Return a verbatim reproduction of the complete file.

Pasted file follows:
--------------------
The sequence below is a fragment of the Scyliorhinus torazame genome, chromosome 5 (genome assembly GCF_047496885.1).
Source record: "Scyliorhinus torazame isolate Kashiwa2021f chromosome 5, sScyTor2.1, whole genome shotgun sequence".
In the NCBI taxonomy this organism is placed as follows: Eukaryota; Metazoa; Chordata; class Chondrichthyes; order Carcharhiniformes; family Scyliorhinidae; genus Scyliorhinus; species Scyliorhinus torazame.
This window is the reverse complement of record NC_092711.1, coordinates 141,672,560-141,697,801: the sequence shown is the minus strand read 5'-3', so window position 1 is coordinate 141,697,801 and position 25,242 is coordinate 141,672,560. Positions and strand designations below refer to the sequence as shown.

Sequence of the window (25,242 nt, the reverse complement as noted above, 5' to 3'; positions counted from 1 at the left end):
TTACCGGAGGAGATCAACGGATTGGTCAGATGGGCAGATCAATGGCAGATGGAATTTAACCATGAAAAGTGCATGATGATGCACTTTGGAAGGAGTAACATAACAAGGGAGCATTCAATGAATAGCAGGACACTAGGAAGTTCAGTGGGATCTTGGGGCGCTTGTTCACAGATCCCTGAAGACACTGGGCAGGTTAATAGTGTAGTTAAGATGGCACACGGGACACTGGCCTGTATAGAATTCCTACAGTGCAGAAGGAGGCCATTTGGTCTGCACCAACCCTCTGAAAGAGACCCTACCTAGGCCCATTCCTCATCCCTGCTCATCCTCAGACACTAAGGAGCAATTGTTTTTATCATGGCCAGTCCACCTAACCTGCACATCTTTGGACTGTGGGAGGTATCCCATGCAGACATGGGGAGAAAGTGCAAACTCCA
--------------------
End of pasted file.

The sequence below is a fragment of the Scyliorhinus torazame genome, chromosome 5 (genome assembly GCF_047496885.1).
Source record: "Scyliorhinus torazame isolate Kashiwa2021f chromosome 5, sScyTor2.1, whole genome shotgun sequence".
In the NCBI taxonomy this organism is placed as follows: Eukaryota; Metazoa; Chordata; class Chondrichthyes; order Carcharhiniformes; family Scyliorhinidae; genus Scyliorhinus; species Scyliorhinus torazame.
This window is the reverse complement of record NC_092711.1, coordinates 141,672,560-141,697,801: the sequence shown is the minus strand read 5'-3', so window position 1 is coordinate 141,697,801 and position 25,242 is coordinate 141,672,560. Positions and strand designations below refer to the sequence as shown.

Sequence of the window (25,242 nt, the reverse complement as noted above, 5' to 3'; positions counted from 1 at the left end):
TTACCGGAGGAGATCAACGGATTGGTCAGATGGGCAGATCAATGGCAGATGGAATTTAACCATGAAAAGTGCATGATGATGCACTTTGGAAGGAGTAACATAACAAGGGAGCATTCAATGAATAGCAGGACACTAGGAAGTTCAGTGGGATCTTGGGGCGCTTGTTCACAGATCCCTGAAGACACTGGGCAGGTTAATAGTGTAGTTAAGATGGCACACGGGACACTGGCCTGTATAGAATTCCTACAGTGCAGAAGGAGGCCATTTGGTCTGCACCAACCCTCTGAAAGAGACCCTACCTAGGCCCATTCCTCATCCCTGCTCATCCTCAGACACTAAGGAGCAATTGTTTTTATCATGGCCAGTCCACCTAACCTGCACATCTTTGGACTGTGGGAGGTATCCCATGCAGACATGGGGAGAAAGTGCAAACTCCA